Positioned behind the cathedral’s High Altar in the south quire aisle, Martyrs is a multi-screen “video altarpiece” in which four different individuals are subjected to life-threatening trials, as the elements of earth, wind, fire and water rage around them. One man remains seated as a conflagration threatens to consume him. Another is hoisted aloft on an upside-down crucifix before a torrent of water overwhelms him. A shackled woman twists and turns, buffeted by a tornado, while a fourth person arises from a mound of earth.

“It is a compassionate work,” says Mark Oakley, the Canon Chancellor of St Paul’s who oversaw the Viola project since its inception 11 years ago. “Those people are alone with their faith and their conscience, and they are dying for something that they believe is worth dying for. And inevitably that question is thrown back onto us: we’re really faced with ourselves here. There is a dignity and a beauty and a peace about what’s happening to them too – something is being transformed. I believe that Martyrs is enigmatic but very profound. The rumour of God is alive in it.”

In good faith

Viola is not the only contemporary artist in recent years who has contributed to the time-honoured tradition of religious art without resorting to satire or mockery. The British artist Mark Wallinger, for example, has made several artworks that draw upon the machinery of religion and explore questions of faith. These include Ecce Homo (1999), a life-size, white-resin cast of a young man representing Christ that was placed temporarily on top of the Fourth Plinth in Trafalgar Square.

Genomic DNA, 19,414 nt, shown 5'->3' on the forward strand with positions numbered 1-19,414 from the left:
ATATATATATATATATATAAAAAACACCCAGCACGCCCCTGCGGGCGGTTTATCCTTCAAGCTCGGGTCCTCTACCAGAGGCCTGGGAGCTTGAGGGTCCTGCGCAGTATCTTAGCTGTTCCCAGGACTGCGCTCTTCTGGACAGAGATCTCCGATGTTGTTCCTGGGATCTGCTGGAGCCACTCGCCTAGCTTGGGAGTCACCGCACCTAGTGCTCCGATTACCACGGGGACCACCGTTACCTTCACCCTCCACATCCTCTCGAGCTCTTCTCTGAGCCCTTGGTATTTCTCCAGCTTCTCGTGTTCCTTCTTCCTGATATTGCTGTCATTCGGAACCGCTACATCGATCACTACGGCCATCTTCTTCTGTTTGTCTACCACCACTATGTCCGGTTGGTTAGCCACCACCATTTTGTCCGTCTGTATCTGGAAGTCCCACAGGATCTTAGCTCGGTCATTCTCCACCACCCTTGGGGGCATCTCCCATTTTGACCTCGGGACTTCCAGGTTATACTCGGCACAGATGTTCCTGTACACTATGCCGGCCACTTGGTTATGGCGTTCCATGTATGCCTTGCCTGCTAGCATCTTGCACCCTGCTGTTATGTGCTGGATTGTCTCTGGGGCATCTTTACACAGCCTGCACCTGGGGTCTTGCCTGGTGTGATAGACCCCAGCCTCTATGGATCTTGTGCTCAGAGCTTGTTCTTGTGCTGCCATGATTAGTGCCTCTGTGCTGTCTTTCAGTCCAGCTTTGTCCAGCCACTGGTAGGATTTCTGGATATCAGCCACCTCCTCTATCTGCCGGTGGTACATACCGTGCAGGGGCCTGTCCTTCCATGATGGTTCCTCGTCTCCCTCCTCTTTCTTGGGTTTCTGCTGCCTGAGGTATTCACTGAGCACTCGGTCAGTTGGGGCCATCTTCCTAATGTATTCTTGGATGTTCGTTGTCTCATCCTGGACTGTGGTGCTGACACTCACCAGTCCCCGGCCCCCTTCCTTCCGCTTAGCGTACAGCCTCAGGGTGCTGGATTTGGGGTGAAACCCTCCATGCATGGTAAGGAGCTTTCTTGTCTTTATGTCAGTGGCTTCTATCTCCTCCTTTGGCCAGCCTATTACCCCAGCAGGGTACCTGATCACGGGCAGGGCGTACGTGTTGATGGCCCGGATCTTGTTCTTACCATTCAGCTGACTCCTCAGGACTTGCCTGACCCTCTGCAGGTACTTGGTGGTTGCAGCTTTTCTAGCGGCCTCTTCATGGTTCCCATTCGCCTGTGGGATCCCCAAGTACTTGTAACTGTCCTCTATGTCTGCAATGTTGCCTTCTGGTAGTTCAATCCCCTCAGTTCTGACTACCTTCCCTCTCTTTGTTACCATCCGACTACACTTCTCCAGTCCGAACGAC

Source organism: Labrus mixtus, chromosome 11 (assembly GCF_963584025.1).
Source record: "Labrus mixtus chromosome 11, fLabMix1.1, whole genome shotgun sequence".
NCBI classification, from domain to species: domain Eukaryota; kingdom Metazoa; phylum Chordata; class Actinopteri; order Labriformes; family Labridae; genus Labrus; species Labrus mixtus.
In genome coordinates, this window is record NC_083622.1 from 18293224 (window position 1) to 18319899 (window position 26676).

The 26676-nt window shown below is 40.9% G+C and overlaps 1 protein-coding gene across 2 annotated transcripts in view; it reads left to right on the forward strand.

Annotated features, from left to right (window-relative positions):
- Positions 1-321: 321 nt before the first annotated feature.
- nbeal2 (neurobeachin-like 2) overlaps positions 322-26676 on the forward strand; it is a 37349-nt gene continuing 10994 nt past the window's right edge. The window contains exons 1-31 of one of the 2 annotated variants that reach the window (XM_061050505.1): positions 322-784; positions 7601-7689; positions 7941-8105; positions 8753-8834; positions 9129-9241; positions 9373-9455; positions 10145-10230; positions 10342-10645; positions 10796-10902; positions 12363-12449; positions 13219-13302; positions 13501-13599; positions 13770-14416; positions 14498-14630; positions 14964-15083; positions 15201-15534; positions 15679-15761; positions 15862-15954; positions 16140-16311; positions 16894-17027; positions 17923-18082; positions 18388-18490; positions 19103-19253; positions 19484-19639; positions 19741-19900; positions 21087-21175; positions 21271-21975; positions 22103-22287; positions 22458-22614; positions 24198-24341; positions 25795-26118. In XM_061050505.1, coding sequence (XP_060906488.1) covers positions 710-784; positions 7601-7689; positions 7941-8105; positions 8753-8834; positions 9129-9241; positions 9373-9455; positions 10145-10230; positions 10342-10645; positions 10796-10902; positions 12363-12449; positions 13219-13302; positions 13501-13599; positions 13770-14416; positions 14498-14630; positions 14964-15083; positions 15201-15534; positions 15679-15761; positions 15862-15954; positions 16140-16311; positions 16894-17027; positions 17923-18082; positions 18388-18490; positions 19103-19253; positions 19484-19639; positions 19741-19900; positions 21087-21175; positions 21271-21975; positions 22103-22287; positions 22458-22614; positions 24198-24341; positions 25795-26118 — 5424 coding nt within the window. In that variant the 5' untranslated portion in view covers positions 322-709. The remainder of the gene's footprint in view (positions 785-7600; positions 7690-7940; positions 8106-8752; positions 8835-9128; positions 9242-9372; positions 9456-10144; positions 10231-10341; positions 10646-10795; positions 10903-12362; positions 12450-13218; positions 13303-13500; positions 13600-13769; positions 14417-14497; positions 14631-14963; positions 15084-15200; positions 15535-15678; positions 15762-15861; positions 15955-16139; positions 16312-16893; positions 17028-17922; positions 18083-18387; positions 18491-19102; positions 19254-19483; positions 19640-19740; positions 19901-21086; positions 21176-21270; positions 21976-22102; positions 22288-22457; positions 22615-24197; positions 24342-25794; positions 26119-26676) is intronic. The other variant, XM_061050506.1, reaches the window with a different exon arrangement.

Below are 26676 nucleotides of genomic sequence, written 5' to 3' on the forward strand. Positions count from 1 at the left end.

Ecco Homo, Mark Wallinger (Tony Kyriacou/Rex)

Ecco Homo, Mark Wallinger (Tony Kyriacou/Rex)

“There are several contemporary artists working today that treat religious subjects more directly without undermining them,” says Sliwka. “Ana Maria Pacheco, for instance, often chooses religious subjects such as the beheading of the Baptist to refer back to a familiar Biblical story but also to use it as a political example of one who speaks ‘truth to power’ and to draw attention to the troubled political history of her native Brazil, referring back to violence generated by colonialism and African slavery.”

Moreover, last year, the Holy See exhibited at the Venice Biennale for the first time – though, as Sliwka points out, “The works chosen for their pavilion deliberately steered clear of work that engaged directly with Catholic themes or imagery.” She continues: “Often contemporary works that explore spiritual themes more broadly – like the video installations of Bill Viola – are more successful with audiences today who tend to represent a variety of beliefs, backgrounds and lifestyles.”

Perhaps surprisingly, then, given that we live in an era that is becoming ever more secular, the great tradition of Christian art appears to be alive and well. “Cathedrals in particular have worked quite hard in recent years to encourage contemporary artists to bring their work into the cathedral,” says Oakley. “We’re all looking for a resonant, universal language with which we can explore questions that you might call spiritual. And for many, the religious vocabulary is no more, it isn’t resonant, so we need to find shared forms that we can utilise to start the conversation – and art is one of them. The heartland of religion is about the laboratory of the spirit: it’s about spiritual growth and development and transformations. So I’m not at all surprised that when artists engage with people of faith, they find that there’s a lot of overlap in terms of shared interests and concerns. Contemporary artists have an enormous amount to offer to the church – and vice versa.”

Alastair Sooke is art critic of The Daily Telegraph.